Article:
Critic Named Best Student Publication Third Year in a Row

Press Release:  Aotearoa Student Press Association Awards
12 October 2014

Otago University’s Critic has been named Best Publication for the third year running at the Fairfax Media Aotearoa Student Press Association Awards, held at the University of Auckland Saturday 11th October.

A panel of media experts including Bernadette Courtney, Editor of the Dominion Post; Sarah Daniell, Editor of Your Weekend; and Simon Wilson, Editor of Metro Magazine, awarded Critic the top honour. Judge Sarah Daniell said Critic was “very solid, in both content and design.” Simon Wilson said Critic contained “real investigative journalism and in-depth reporting”, distinguishing it from most other entries. 

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Studylink Listens and Responds to Students

Studylink are launching their new student focused campaign in preparation of semester one 2015. The campaign was developed in partnership with the New Zealand Union of Students’ Associations (NZUSA). In addition, Studylink have redeveloped their website, created a more streamlined application process, and produced new content targeted at tertiary providers and parents.

“When students are told they need to get their application in early they don’t realise applications can take up to eight weeks to process. In consultation with NZUSA, Studylink anticipates all applications received before the 16th of December 2014 will be processed before courses begin in 2015,” says NZUSA President Daniel Haines.

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New Zealand Universities Tumble Down World Rankings

2 October 2014

The Times Higher Education rankings released today show New Zealand universities are not keeping pace with the rest of the world. The fall in rankings can be attributed to inadequate funding compared to international best practice.

“If New Zealand wants to retain its place on the world stage as a viable destination for export education, this Government needs to make a serious funding commitment,” said New Zealand Union of Students’ Associations President Daniel Haines.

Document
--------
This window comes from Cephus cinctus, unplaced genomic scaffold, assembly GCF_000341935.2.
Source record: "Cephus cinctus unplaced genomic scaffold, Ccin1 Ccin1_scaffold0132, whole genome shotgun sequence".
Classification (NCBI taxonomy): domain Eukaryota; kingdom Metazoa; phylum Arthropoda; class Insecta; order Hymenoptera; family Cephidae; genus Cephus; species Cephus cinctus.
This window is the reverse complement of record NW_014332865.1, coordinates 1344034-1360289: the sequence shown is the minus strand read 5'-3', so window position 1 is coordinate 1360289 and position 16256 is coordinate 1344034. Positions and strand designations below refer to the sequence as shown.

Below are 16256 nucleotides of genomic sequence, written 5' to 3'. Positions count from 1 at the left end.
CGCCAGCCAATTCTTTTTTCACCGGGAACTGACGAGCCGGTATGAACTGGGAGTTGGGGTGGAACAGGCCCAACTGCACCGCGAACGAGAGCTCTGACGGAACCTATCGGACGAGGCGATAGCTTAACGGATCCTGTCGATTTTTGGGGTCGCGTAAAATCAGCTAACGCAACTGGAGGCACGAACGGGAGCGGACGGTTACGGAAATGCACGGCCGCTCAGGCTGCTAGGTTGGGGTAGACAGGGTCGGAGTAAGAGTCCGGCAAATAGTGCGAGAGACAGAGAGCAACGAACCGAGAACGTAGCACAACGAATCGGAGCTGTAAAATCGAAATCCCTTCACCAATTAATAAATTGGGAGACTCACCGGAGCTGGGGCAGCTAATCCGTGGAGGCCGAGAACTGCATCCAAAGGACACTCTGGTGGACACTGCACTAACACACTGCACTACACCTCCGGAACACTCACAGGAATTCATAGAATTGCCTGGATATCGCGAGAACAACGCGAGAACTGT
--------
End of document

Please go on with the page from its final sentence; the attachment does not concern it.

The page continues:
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Students applaud the Labour Party on its tertiary education policy: it’s in the right direction

18 August 2014
Students welcome the Labour Party’s announcement today that they are committed to undertake a full review of student support, restore students’ voices in influencing their own educational experience, develop a more collaborative approach in the sector and pledge a much needed improvement in funding rates, says Daniel Haines, New Zealand Union of Students’ Associations (NZUSA) President.

“Under the National-led Government there have been over twenty cuts to student support, and we accept it isn’t good enough to simply commit to repealing all of these changes.  The student support framework in New Zealand is broken and needs a radical rethink. We support Labour’s commitment to immediately reinstate postgraduate allowances, but creating a sustainable future will need a more holistic approach,” says Haines.  

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Students call for change – and have the power to make it happen

03 September 2014
Early results from a survey of university and polytechnic students, involving nearly 5000 tertiary students, shows that if students vote for what they believe in they are likely to be extremely influential in the current election.

“Our Income and Expenditure Survey has a thirty year tradition and has confirmed students are very clear in what they support. The rules of our democracy are very simple, if the 400,000 tertiary students, which is 14% of eligible voters, vote for parties promising what students want then we will prompt change to get those things”, says Daniel Haines, New Zealand Union of Students’ Association (NZUSA) President.

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Fee hikes restrict student choices

15 September 2014

A survey of 5000 students from across the tertiary sector shows that tuition fees have increased at the maximum level permitted. Fees are constraining students’ choices more than ever before. Although tuition fees are only permitted to increase 4% per year, our survey has discovered that student fees have increased by 14% in the last three years.

“This survey shows how desperately underfunded our tertiary institutions are. Even when the government increases funding for programmes such as engineering and agriculture, the tertiary providers still feel it’s necessary to increase fees the maximum they are allowed. There isn’t an unsustainable demand for tertiary education and university leaders are already telling us that we are nearing the level where there is likely to be a collapse in demand”, said New Zealand Union of Students’ Associations (NZUSA) President Daniel Haines.

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Student Loan Debt Continues to Climb – and students’ fear for the future mounts with it.

17 September 2014

The New Zealand Union of Students’ Associations (NZUSA) is extremely concerned at a jump in average student loan debt, and increases in student concern for the future amongst those who have debt.

These new findings are part of the longitudinal Income and Expenditure Survey conducted by NZUSA, involving 5000 students from universities and polytechnic conducted in August of this year. The study reveals that although the numbers of fulltime students with a student loan debt has decreased slightly from 80% to 78%, it also revealed that 83% of students expect to be in debt by the time they graduate.